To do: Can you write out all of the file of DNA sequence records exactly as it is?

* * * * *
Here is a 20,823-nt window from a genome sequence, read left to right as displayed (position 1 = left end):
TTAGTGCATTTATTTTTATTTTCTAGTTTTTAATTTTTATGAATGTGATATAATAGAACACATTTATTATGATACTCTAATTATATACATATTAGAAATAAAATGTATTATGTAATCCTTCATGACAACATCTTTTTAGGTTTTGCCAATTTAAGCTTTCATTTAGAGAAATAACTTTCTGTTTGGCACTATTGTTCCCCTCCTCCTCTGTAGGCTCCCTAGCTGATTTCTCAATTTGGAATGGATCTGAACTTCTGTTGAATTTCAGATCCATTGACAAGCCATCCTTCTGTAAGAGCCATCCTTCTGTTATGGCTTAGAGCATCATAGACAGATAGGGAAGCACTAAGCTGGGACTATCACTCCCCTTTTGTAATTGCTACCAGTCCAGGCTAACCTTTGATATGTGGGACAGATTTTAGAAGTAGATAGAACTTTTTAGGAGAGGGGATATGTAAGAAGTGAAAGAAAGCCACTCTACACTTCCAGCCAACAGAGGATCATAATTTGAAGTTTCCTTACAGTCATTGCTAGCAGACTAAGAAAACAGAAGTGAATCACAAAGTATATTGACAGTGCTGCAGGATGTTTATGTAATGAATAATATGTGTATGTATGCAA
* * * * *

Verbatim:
Here is a 20,823-nt window from a genome sequence, read left to right as displayed (position 1 = left end):
TTAGTGCATTTATTTTTATTTTCTAGTTTTTAATTTTTATGAATGTGATATAATAGAACACATTTATTATGATACTCTAATTATATACATATTAGAAATAAAATGTATTATGTAATCCTTCATGACAACATCTTTTTAGGTTTTGCCAATTTAAGCTTTCATTTAGAGAAATAACTTTCTGTTTGGCACTATTGTTCCCCTCCTCCTCTGTAGGCTCCCTAGCTGATTTCTCAATTTGGAATGGATCTGAACTTCTGTTGAATTTCAGATCCATTGACAAGCCATCCTTCTGTAAGAGCCATCCTTCTGTTATGGCTTAGAGCATCATAGACAGATAGGGAAGCACTAAGCTGGGACTATCACTCCCCTTTTGTAATTGCTACCAGTCCAGGCTAACCTTTGATATGTGGGACAGATTTTAGAAGTAGATAGAACTTTTTAGGAGAGGGGATATGTAAGAAGTGAAAGAAAGCCACTCTACACTTCCAGCCAACAGAGGATCATAATTTGAAGTTTCCTTACAGTCATTGCTAGCAGACTAAGAAAACAGAAGTGAATCACAAAGTATATTGACAGTGCTGCAGGATGTTTATGTAATGAATAATATGTGTATGTATGCAA